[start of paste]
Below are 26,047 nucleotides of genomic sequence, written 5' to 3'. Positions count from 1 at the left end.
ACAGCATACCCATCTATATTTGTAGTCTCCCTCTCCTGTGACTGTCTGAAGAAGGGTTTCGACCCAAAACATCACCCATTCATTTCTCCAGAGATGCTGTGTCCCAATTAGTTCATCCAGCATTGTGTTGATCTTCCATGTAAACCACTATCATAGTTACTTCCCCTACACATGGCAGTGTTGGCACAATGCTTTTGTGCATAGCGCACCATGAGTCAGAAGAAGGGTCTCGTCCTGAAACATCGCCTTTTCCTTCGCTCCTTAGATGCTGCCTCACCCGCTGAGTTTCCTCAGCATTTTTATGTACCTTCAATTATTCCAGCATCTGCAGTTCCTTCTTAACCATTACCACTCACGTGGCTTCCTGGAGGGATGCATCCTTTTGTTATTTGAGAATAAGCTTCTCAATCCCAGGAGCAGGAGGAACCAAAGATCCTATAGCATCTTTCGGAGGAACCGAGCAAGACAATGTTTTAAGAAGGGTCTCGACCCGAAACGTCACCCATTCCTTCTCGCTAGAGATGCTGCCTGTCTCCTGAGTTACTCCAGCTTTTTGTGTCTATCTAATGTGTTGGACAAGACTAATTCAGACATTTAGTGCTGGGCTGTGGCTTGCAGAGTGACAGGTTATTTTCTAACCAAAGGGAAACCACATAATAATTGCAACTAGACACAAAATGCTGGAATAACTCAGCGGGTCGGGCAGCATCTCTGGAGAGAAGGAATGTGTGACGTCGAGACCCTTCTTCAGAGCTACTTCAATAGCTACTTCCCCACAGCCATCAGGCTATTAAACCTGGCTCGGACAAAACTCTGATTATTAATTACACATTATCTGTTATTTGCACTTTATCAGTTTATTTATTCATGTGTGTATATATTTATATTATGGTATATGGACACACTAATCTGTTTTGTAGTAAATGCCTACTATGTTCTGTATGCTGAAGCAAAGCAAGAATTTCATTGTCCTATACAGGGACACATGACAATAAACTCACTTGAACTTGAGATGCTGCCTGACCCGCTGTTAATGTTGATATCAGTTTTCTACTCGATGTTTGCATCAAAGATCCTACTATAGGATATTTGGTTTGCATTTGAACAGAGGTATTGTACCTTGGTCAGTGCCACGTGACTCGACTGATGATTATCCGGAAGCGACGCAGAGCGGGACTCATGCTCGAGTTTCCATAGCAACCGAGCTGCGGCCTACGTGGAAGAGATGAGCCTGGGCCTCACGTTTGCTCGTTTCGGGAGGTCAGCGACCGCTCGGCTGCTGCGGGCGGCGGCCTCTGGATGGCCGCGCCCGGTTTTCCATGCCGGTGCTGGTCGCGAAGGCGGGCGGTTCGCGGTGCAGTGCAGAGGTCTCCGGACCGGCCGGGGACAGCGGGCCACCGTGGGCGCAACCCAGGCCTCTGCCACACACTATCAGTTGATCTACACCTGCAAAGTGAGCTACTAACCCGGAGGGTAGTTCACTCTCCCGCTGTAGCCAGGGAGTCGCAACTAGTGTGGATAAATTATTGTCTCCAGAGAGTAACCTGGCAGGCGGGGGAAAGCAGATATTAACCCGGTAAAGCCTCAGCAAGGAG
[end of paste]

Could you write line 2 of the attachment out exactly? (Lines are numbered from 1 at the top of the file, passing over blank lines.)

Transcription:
ACAGCATACCCATCTATATTTGTAGTCTCCCTCTCCTGTGACTGTCTGAAGAAGGGTTTCGACCCAAAACATCACCCATTCATTTCTCCAGAGATGCTGTGTCCCAATTAGTTCATCCAGCATTGTGTTGATCTTCCATGTAAACCACTATCATAGTTACTTCCCCTACACATGGCAGTGTTGGCACAATGCTTTTGTGCATAGCGCACCATGAGTCAGAAGAAGGGTCTCGTCCTGAAACATCGCCTTTTCCTTCGCTCCTTAGATGCTGCCTCACCCGCTGAGTTTCCTCAGCATTTTTATGTACCTTCAATTATTCCAGCATCTGCAGTTCCTTCTTAACCATTACCACTCACGTGGCTTCCTGGAGGGATGCATCCTTTTGTTATTTGAGAATAAGCTTCTCAATCCCAGGAGCAGGAGGAACCAAAGATCCTATAGCATCTTTCGGAGGAACCGAGCAAGACAATGTTTTAAGAAGGGTCTCGACCCGAAACGTCACCCATTCCTTCTCGCTAGAGATGCTGCCTGTCTCCTGAGTTACTCCAGCTTTTTGTGTCTATCTAATGTGTTGGACAAGACTAATTCAGACATTTAGTGCTGGGCTGTGGCTTGCAGAGTGACAGGTTATTTTCTAACCAAAGGGAAACCACATAATAATTGCAACTAGACACAAAATGCTGGAATAACTCAGCGGGTCGGGCAGCATCTCTGGAGAGAAGGAATGTGTGACGTCGAGACCCTTCTTCAGAGCTACTTCAATAGCTACTTCCCCACAGCCATCAGGCTATTAAACCTGGCTCGGACAAAACTCTGATTATTAATTACACATTATCTGTTATTTGCACTTTATCAGTTTATTTATTCATGTGTGTATATATTTATATTATGGTATATGGACACACTAATCTGTTTTGTAGTAAATGCCTACTATGTTCTGTATGCTGAAGCAAAGCAAGAATTTCATTGTCCTATACAGGGACACATGACAATAAACTCACTTGAACTTGAGATGCTGCCTGACCCGCTGTTAATGTTGATATCAGTTTTCTACTCGATGTTTGCATCAAAGATCCTACTATAGGATATTTGGTTTGCATTTGAACAGAGGTATTGTACCTTGGTCAGTGCCACGTGACTCGACTGATGATTATCCGGAAGCGACGCAGAGCGGGACTCATGCTCGAGTTTCCATAGCAACCGAGCTGCGGCCTACGTGGAAGAGATGAGCCTGGGCCTCACGTTTGCTCGTTTCGGGAGGTCAGCGACCGCTCGGCTGCTGCGGGCGGCGGCCTCTGGATGGCCGCGCCCGGTTTTCCATGCCGGTGCTGGTCGCGAAGGCGGGCGGTTCGCGGTGCAGTGCAGAGGTCTCCGGACCGGCCGGGGACAGCGGGCCACCGTGGGCGCAACCCAGGCCTCTGCCACACACTATCAGTTGATCTACACCTGCAAAGTGAGCTACTAACCCGGAGGGTAGTTCACTCTCCCGCTGTAGCCAGGGAGTCGCAACTAGTGTGGATAAATTATTGTCTCCAGAGAGTAACCTGGCAGGCGGGGGAAAGCAGATATTAACCCGGTAAAGCCTCAGCAAGGAG